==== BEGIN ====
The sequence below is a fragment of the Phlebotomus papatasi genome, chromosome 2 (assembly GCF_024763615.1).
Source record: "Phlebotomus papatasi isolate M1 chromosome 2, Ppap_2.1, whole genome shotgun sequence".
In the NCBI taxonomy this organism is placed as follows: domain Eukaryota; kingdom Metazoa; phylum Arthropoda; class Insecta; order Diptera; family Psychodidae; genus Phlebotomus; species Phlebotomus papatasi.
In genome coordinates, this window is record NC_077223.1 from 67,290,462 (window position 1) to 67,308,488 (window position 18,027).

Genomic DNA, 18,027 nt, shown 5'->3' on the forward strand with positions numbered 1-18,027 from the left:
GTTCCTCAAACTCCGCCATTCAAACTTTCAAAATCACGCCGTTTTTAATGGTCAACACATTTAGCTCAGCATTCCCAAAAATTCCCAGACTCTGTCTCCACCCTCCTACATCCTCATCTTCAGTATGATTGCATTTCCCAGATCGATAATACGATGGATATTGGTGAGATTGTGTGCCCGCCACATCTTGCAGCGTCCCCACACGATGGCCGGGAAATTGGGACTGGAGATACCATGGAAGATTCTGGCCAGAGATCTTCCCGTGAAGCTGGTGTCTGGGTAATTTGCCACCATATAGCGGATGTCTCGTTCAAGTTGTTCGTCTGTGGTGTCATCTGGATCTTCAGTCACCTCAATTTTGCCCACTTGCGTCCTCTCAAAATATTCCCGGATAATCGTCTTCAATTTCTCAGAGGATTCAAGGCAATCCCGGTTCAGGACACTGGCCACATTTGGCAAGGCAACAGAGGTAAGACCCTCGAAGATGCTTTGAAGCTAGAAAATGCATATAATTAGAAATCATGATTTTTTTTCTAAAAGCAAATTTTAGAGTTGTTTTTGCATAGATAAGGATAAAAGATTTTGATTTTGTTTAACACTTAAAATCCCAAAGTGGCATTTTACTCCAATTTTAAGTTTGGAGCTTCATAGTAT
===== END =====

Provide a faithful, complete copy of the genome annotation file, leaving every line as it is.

The sequence below is a fragment of the Phlebotomus papatasi genome, chromosome 2 (assembly GCF_024763615.1).
Source record: "Phlebotomus papatasi isolate M1 chromosome 2, Ppap_2.1, whole genome shotgun sequence".
In the NCBI taxonomy this organism is placed as follows: domain Eukaryota; kingdom Metazoa; phylum Arthropoda; class Insecta; order Diptera; family Psychodidae; genus Phlebotomus; species Phlebotomus papatasi.
In genome coordinates, this window is record NC_077223.1 from 67,290,462 (window position 1) to 67,308,488 (window position 18,027).

Genomic DNA, 18,027 nt, shown 5'->3' on the forward strand with positions numbered 1-18,027 from the left:
GTTCCTCAAACTCCGCCATTCAAACTTTCAAAATCACGCCGTTTTTAATGGTCAACACATTTAGCTCAGCATTCCCAAAAATTCCCAGACTCTGTCTCCACCCTCCTACATCCTCATCTTCAGTATGATTGCATTTCCCAGATCGATAATACGATGGATATTGGTGAGATTGTGTGCCCGCCACATCTTGCAGCGTCCCCACACGATGGCCGGGAAATTGGGACTGGAGATACCATGGAAGATTCTGGCCAGAGATCTTCCCGTGAAGCTGGTGTCTGGGTAATTTGCCACCATATAGCGGATGTCTCGTTCAAGTTGTTCGTCTGTGGTGTCATCTGGATCTTCAGTCACCTCAATTTTGCCCACTTGCGTCCTCTCAAAATATTCCCGGATAATCGTCTTCAATTTCTCAGAGGATTCAAGGCAATCCCGGTTCAGGACACTGGCCACATTTGGCAAGGCAACAGAGGTAAGACCCTCGAAGATGCTTTGAAGCTAGAAAATGCATATAATTAGAAATCATGATTTTTTTTCTAAAAGCAAATTTTAGAGTTGTTTTTGCATAGATAAGGATAAAAGATTTTGATTTTGTTTAACACTTAAAATCCCAAAGTGGCATTTTACTCCAATTTTAAGTTTGGAGCTTCATAGTAT